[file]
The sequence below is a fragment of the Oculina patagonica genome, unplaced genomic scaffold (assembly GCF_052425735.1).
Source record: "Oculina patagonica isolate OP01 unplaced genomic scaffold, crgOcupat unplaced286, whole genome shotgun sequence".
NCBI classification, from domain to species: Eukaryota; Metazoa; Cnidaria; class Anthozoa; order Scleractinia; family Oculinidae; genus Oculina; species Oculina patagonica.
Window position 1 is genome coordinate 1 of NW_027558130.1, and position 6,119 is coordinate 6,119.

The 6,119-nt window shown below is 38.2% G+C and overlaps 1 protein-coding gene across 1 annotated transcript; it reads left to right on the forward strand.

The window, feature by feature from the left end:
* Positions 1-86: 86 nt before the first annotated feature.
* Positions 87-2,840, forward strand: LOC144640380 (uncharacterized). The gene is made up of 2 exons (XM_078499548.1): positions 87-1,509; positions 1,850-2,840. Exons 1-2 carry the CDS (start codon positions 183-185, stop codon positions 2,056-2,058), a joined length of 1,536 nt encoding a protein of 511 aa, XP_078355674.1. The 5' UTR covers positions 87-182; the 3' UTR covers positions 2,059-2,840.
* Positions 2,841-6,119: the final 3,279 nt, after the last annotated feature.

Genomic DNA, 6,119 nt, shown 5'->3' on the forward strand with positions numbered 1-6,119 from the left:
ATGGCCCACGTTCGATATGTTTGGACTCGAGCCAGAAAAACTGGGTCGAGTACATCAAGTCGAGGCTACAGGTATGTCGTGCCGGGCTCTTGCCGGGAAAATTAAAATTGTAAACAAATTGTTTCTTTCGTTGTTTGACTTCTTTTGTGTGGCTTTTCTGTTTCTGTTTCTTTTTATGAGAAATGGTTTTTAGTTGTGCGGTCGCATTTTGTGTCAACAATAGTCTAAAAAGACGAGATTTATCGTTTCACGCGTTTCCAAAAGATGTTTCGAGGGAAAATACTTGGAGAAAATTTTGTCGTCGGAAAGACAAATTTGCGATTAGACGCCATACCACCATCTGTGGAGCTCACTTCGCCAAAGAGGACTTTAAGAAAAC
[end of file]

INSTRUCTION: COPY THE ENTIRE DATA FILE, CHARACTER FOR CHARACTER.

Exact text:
The sequence below is a fragment of the Oculina patagonica genome, unplaced genomic scaffold (assembly GCF_052425735.1).
Source record: "Oculina patagonica isolate OP01 unplaced genomic scaffold, crgOcupat unplaced286, whole genome shotgun sequence".
NCBI classification, from domain to species: Eukaryota; Metazoa; Cnidaria; class Anthozoa; order Scleractinia; family Oculinidae; genus Oculina; species Oculina patagonica.
Window position 1 is genome coordinate 1 of NW_027558130.1, and position 6,119 is coordinate 6,119.

The 6,119-nt window shown below is 38.2% G+C and overlaps 1 protein-coding gene across 1 annotated transcript; it reads left to right on the forward strand.

The window, feature by feature from the left end:
* Positions 1-86: 86 nt before the first annotated feature.
* Positions 87-2,840, forward strand: LOC144640380 (uncharacterized). The gene is made up of 2 exons (XM_078499548.1): positions 87-1,509; positions 1,850-2,840. Exons 1-2 carry the CDS (start codon positions 183-185, stop codon positions 2,056-2,058), a joined length of 1,536 nt encoding a protein of 511 aa, XP_078355674.1. The 5' UTR covers positions 87-182; the 3' UTR covers positions 2,059-2,840.
* Positions 2,841-6,119: the final 3,279 nt, after the last annotated feature.

Genomic DNA, 6,119 nt, shown 5'->3' on the forward strand with positions numbered 1-6,119 from the left:
ATGGCCCACGTTCGATATGTTTGGACTCGAGCCAGAAAAACTGGGTCGAGTACATCAAGTCGAGGCTACAGGTATGTCGTGCCGGGCTCTTGCCGGGAAAATTAAAATTGTAAACAAATTGTTTCTTTCGTTGTTTGACTTCTTTTGTGTGGCTTTTCTGTTTCTGTTTCTTTTTATGAGAAATGGTTTTTAGTTGTGCGGTCGCATTTTGTGTCAACAATAGTCTAAAAAGACGAGATTTATCGTTTCACGCGTTTCCAAAAGATGTTTCGAGGGAAAATACTTGGAGAAAATTTTGTCGTCGGAAAGACAAATTTGCGATTAGACGCCATACCACCATCTGTGGAGCTCACTTCGCCAAAGAGGACTTTAAGAAAAC